In 1987, just two weeks after filing my first ever tax return in the U.S., I was thrilled to see a refund check for more than $900 in my mailbox. As a 21-year-old who had just emigrated from India, I was quite floored with the integrity of a government that would willingly and efficiently rush me money. So what if the refund was my rightful due. Where I had come from, such things did not happen.
Since then, in 25 years of living here, I have been consistently in awe and appreciation of a government that actually works. Those Americans who routinely demonize their government in the political discourse of the nation don't realize what an asset they are devaluing. Compared to the endemic ineptitude, bureaucracy, bribery and corruption that are the hallmarks of many governments around the world, what we have here is an enviable, even if imperfect, institution.
One imperfection relevant to the national health care debate has to do with a welfare system that has been criticized as facilitating an addictive handout mentality in certain demographic groups. What is equally disturbing, however, is the political use of this valid concern about a wayward welfare system, to broadly undermine government and its other legitimate roles in the public sector. Health care, for example, is no more a "handout" than is, say, the interstate system or other infrastructure that the government provides -- especially when the only alternative is a cost-prohibitive behemoth that is inaccessible to close to 50 million Americans and a huge drain on the household budget of most others.
Critics of universal health care fail to see that an exclusively free-market system has already been given a run... and look what we have to show for it. While Americans may be divided about what will work, there is an almost unanimous consensus that our current solution is failing, and that something needs to be done. Sure, we may boast a global lead in cutting-edge advances in health care, but what good are those to the millions who are shut out from even baseline health care?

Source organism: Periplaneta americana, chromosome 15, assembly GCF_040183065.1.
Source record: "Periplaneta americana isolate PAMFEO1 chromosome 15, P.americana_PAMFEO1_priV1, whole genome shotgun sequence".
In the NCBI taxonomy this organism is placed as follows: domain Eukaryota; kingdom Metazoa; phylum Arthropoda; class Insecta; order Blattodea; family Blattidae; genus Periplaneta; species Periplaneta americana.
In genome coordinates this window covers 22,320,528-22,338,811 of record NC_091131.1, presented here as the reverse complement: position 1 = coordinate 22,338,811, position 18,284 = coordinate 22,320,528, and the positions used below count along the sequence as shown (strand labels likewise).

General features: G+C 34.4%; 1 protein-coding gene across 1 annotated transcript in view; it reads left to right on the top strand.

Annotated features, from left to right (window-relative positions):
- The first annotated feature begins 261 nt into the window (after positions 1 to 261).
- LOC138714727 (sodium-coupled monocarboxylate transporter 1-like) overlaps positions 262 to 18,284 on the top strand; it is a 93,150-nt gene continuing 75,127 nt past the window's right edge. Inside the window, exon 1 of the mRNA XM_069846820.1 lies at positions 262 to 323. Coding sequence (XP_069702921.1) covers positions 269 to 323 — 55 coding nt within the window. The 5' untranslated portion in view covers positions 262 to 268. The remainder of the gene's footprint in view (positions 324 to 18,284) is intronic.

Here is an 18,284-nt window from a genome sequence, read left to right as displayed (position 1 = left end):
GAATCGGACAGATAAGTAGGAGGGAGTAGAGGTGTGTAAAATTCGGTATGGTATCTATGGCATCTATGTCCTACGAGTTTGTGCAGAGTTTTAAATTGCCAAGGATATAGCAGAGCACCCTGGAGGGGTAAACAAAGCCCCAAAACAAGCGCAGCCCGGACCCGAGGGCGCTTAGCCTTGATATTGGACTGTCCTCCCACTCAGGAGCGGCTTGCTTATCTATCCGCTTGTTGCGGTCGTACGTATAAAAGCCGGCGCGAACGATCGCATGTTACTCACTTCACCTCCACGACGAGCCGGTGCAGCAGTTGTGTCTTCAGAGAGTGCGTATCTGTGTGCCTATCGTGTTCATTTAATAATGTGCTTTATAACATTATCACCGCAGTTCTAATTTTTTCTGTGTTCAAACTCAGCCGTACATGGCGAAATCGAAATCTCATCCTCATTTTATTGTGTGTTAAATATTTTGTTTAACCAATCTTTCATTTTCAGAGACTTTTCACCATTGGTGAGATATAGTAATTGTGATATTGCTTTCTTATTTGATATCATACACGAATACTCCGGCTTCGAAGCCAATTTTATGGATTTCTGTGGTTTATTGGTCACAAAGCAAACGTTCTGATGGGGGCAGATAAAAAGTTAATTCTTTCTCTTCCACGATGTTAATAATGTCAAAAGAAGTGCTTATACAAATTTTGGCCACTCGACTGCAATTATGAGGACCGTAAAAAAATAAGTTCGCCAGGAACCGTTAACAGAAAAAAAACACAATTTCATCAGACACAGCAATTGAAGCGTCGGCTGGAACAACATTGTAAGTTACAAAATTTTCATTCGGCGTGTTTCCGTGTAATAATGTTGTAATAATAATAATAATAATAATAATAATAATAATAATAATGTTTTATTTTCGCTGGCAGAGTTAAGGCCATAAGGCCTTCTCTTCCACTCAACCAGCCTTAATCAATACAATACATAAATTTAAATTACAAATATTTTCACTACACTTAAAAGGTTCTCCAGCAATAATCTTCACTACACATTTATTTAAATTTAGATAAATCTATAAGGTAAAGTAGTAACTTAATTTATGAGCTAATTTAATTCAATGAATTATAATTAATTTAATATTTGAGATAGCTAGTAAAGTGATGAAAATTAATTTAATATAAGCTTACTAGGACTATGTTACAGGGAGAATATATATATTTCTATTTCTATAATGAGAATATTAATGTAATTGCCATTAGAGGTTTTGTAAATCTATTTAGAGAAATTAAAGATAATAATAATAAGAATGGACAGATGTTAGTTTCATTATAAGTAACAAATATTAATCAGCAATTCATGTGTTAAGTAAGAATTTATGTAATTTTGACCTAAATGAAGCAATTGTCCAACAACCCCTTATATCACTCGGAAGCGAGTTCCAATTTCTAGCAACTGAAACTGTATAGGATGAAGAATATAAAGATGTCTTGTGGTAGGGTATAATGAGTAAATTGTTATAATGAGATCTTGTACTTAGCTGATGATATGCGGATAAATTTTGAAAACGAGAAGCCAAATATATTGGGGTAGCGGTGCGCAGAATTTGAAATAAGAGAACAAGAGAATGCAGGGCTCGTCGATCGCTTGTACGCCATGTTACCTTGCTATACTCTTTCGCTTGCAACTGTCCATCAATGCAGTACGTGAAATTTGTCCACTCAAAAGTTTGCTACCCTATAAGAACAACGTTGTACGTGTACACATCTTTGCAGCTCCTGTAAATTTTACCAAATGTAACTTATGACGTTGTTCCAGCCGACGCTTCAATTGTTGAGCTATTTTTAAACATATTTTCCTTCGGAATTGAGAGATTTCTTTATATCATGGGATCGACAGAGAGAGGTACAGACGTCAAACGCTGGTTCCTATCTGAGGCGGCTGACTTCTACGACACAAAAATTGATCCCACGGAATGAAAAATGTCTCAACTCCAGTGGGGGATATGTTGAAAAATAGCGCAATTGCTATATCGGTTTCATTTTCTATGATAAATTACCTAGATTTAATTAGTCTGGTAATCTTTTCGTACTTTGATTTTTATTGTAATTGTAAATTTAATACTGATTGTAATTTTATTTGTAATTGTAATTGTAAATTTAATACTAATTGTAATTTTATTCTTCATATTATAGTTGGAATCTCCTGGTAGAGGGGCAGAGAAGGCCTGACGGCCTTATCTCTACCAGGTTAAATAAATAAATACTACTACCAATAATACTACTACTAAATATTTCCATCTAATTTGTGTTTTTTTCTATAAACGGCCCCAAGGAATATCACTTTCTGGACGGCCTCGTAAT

The political right likes to project government as being at odds with capitalism. I don't believe capitalism can thrive on a sustained basis in any nation that knocks its own government and thereby allows it to deteriorate. Those of us who have grown up in countries like India, where the government was a feeble entity in the public sector can attest to the utter failure of removing or neutering government from crucial roles of infrastructure, whether it is roads, water-supply or health care.
Most Third World countries don't have universal health care, and as a result, along with other quality-of-life challenges, the mental and physical suffering from untreated illnesses is staggering. Conversely, countries that consistently rate on the top of the quality-of-life indices are from the developed Western hemisphere, and have robust governments that offer some form of a universal or nationalized health plan.
From this standpoint, the debate about whether "Obamacare" is flawed or not, and constitutional or not, and the hoopla surrounding the semantics of what it is, is a distraction from the more fundamental question of whether or not we as a nation want universal health care. Since the far right has consistently opposed any such solutions, they can't claim any legitimacy towards discussing either Obamacare or other such alternatives. They have lost ownership of the health care debate, no matter how flawed one believes Obamacare to be.
A baby does not ask to be born in a world where, even if she grows up to be a hardworking teacher, she will find herself in the inhumane dilemma of not being able to afford treatment for a life threatening illness of her child -- because buying health insurance on her salary was out of the question. No country can call itself a civilized nation if it has not remedied this insurmountable obstacle to life, liberty, and the pursuit of happiness.